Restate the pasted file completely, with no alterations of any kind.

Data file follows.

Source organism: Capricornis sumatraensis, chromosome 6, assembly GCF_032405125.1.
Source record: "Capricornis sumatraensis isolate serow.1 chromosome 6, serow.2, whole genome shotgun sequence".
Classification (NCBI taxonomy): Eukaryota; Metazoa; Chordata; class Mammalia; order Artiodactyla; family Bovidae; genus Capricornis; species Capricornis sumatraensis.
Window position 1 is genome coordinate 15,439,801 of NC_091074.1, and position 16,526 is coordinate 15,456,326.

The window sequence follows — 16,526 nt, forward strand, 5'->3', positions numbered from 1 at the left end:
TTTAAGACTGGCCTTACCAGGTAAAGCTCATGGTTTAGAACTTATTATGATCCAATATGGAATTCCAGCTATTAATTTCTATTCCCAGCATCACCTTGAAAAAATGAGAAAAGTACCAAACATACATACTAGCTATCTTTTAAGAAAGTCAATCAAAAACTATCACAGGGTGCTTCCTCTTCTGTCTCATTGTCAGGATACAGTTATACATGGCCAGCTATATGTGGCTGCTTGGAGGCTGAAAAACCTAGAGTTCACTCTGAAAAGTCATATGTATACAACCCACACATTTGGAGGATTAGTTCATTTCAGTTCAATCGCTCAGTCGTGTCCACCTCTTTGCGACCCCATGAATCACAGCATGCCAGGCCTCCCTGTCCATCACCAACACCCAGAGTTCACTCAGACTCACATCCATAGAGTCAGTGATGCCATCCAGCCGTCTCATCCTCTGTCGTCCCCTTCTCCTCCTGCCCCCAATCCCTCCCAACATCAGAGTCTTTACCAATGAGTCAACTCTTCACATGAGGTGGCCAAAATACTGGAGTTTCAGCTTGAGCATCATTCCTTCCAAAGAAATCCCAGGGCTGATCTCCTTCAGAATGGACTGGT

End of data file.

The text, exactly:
Source organism: Capricornis sumatraensis, chromosome 6, assembly GCF_032405125.1.
Source record: "Capricornis sumatraensis isolate serow.1 chromosome 6, serow.2, whole genome shotgun sequence".
Classification (NCBI taxonomy): Eukaryota; Metazoa; Chordata; class Mammalia; order Artiodactyla; family Bovidae; genus Capricornis; species Capricornis sumatraensis.
Window position 1 is genome coordinate 15,439,801 of NC_091074.1, and position 16,526 is coordinate 15,456,326.

The window sequence follows — 16,526 nt, forward strand, 5'->3', positions numbered from 1 at the left end:
TTTAAGACTGGCCTTACCAGGTAAAGCTCATGGTTTAGAACTTATTATGATCCAATATGGAATTCCAGCTATTAATTTCTATTCCCAGCATCACCTTGAAAAAATGAGAAAAGTACCAAACATACATACTAGCTATCTTTTAAGAAAGTCAATCAAAAACTATCACAGGGTGCTTCCTCTTCTGTCTCATTGTCAGGATACAGTTATACATGGCCAGCTATATGTGGCTGCTTGGAGGCTGAAAAACCTAGAGTTCACTCTGAAAAGTCATATGTATACAACCCACACATTTGGAGGATTAGTTCATTTCAGTTCAATCGCTCAGTCGTGTCCACCTCTTTGCGACCCCATGAATCACAGCATGCCAGGCCTCCCTGTCCATCACCAACACCCAGAGTTCACTCAGACTCACATCCATAGAGTCAGTGATGCCATCCAGCCGTCTCATCCTCTGTCGTCCCCTTCTCCTCCTGCCCCCAATCCCTCCCAACATCAGAGTCTTTACCAATGAGTCAACTCTTCACATGAGGTGGCCAAAATACTGGAGTTTCAGCTTGAGCATCATTCCTTCCAAAGAAATCCCAGGGCTGATCTCCTTCAGAATGGACTGGT